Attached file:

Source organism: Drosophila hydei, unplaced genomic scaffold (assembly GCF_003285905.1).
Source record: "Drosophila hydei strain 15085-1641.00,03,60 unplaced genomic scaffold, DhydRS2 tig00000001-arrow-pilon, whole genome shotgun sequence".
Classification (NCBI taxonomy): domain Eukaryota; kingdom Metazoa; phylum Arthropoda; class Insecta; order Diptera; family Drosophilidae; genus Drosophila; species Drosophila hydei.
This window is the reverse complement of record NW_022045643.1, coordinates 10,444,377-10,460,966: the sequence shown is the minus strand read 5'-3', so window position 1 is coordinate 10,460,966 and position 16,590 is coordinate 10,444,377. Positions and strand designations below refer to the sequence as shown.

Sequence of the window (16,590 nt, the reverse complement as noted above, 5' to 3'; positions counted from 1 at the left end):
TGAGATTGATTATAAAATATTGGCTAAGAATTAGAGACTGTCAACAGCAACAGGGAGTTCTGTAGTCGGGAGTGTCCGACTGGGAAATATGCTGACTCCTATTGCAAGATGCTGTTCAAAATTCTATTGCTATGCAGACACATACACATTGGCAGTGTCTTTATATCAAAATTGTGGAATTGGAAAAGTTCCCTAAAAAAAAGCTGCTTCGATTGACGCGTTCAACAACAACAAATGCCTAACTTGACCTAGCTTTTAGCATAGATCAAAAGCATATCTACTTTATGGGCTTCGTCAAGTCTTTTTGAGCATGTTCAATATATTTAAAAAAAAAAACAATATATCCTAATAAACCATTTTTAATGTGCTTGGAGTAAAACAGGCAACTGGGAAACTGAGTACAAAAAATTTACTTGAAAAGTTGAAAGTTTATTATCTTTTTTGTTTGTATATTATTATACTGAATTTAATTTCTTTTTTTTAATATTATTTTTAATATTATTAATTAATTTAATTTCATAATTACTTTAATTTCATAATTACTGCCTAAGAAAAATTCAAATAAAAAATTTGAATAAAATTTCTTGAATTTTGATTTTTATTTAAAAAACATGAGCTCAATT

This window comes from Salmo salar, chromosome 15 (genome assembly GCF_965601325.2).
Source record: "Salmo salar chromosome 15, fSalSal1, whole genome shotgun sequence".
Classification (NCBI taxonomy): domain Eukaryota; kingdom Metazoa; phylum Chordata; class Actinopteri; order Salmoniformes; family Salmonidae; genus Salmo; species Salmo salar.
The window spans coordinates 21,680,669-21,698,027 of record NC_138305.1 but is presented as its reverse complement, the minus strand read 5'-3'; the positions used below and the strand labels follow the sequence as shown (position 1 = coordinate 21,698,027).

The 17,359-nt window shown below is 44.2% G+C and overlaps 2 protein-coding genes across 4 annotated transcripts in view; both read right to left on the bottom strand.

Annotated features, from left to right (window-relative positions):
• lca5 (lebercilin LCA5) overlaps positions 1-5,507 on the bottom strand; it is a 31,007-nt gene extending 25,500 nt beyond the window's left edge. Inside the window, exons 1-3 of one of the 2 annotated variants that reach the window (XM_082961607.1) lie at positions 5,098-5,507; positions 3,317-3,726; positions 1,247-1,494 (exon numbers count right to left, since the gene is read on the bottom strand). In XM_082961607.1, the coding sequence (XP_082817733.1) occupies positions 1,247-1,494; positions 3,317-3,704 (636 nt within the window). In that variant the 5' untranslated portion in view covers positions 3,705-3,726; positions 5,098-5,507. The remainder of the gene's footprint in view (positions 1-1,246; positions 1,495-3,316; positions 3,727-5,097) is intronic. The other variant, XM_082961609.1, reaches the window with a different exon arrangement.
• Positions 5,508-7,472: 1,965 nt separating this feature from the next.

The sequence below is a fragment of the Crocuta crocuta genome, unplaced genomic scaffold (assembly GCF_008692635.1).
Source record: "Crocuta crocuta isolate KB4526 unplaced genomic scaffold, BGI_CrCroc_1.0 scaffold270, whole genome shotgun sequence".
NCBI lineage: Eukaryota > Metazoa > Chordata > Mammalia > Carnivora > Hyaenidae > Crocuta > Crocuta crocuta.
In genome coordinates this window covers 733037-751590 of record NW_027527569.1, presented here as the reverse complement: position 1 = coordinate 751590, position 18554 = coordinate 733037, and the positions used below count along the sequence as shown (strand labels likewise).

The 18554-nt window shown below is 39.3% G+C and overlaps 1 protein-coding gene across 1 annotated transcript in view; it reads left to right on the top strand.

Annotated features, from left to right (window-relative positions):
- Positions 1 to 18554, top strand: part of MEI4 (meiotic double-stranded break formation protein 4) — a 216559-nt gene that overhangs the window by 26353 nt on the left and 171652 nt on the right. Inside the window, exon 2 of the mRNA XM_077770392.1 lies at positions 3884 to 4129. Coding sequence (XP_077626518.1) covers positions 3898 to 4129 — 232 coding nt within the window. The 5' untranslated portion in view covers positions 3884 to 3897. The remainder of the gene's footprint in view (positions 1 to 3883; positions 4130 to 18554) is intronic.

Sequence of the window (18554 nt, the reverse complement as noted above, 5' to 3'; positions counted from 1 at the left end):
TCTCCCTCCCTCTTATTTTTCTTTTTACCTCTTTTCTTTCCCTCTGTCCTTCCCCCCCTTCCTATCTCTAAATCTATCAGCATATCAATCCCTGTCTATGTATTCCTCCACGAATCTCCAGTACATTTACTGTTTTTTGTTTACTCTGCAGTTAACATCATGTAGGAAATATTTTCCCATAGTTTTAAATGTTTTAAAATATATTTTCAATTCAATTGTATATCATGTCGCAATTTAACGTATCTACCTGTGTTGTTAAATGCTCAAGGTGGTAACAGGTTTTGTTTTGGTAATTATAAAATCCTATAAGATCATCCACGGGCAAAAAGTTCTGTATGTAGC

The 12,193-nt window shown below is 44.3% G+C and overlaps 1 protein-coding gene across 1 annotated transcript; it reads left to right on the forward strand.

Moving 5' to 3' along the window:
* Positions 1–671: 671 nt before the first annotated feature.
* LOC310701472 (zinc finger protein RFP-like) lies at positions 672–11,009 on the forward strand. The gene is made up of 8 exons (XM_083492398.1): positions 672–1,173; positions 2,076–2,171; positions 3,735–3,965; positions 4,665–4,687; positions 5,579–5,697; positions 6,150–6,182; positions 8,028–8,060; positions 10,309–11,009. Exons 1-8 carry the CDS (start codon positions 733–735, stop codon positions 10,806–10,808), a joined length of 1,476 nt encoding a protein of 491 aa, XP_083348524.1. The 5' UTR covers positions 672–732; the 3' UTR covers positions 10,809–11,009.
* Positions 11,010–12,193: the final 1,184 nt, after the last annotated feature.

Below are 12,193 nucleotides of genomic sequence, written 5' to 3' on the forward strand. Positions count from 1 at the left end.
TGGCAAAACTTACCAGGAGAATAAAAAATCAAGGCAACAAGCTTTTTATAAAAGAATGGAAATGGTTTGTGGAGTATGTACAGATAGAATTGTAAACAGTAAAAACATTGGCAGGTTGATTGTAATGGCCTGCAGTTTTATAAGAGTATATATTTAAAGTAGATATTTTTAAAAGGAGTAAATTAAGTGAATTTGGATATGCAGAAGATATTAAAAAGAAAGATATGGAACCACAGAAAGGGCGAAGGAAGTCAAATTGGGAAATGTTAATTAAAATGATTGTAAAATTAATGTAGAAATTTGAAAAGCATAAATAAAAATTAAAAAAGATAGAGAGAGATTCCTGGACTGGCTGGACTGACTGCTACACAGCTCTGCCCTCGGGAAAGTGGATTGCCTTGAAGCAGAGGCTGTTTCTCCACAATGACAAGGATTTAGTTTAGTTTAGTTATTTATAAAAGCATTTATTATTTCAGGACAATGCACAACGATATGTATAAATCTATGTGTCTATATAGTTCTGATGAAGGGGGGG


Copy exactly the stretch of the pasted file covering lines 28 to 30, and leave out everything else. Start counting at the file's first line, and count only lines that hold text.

* Positions 11,010–12,193: the final 1,184 nt, after the last annotated feature.

Below are 12,193 nucleotides of genomic sequence, written 5' to 3' on the forward strand. Positions count from 1 at the left end.
TGGCAAAACTTACCAGGAGAATAAAAAATCAAGGCAACAAGCTTTTTATAAAAGAATGGAAATGGTTTGTGGAGTATGTACAGATAGAATTGTAAACAGTAAAAACATTGGCAGGTTGATTGTAATGGCCTGCAGTTTTATAAGAGTATATATTTAAAGTAGATATTTTTAAAAGGAGTAAATTAAGTGAATTTGGATATGCAGAAGATATTAAAAAGAAAGATATGGAACCACAGAAAGGGCGAAGGAAGTCAAATTGGGAAATGTTAATTAAAATGATTGTAAAATTAATGTAGAAATTTGAAAAGCATAAATAAAAATTAAAAAAGATAGAGAGAGATTCCTGGACTGGCTGGACTGACTGCTACACAGCTCTGCCCTCGGGAAAGTGGATTGCCTTGAAGCAGAGGCTGTTTCTCCACAATGACAAGGATTTAGTTTAGTTTAGTTATTTATAAAAGCATTTATTATTTCAGGACAATGCACAACGATATGTATAAATCTATGTGTCTATATAGTTCTGATGAAGGGGGGG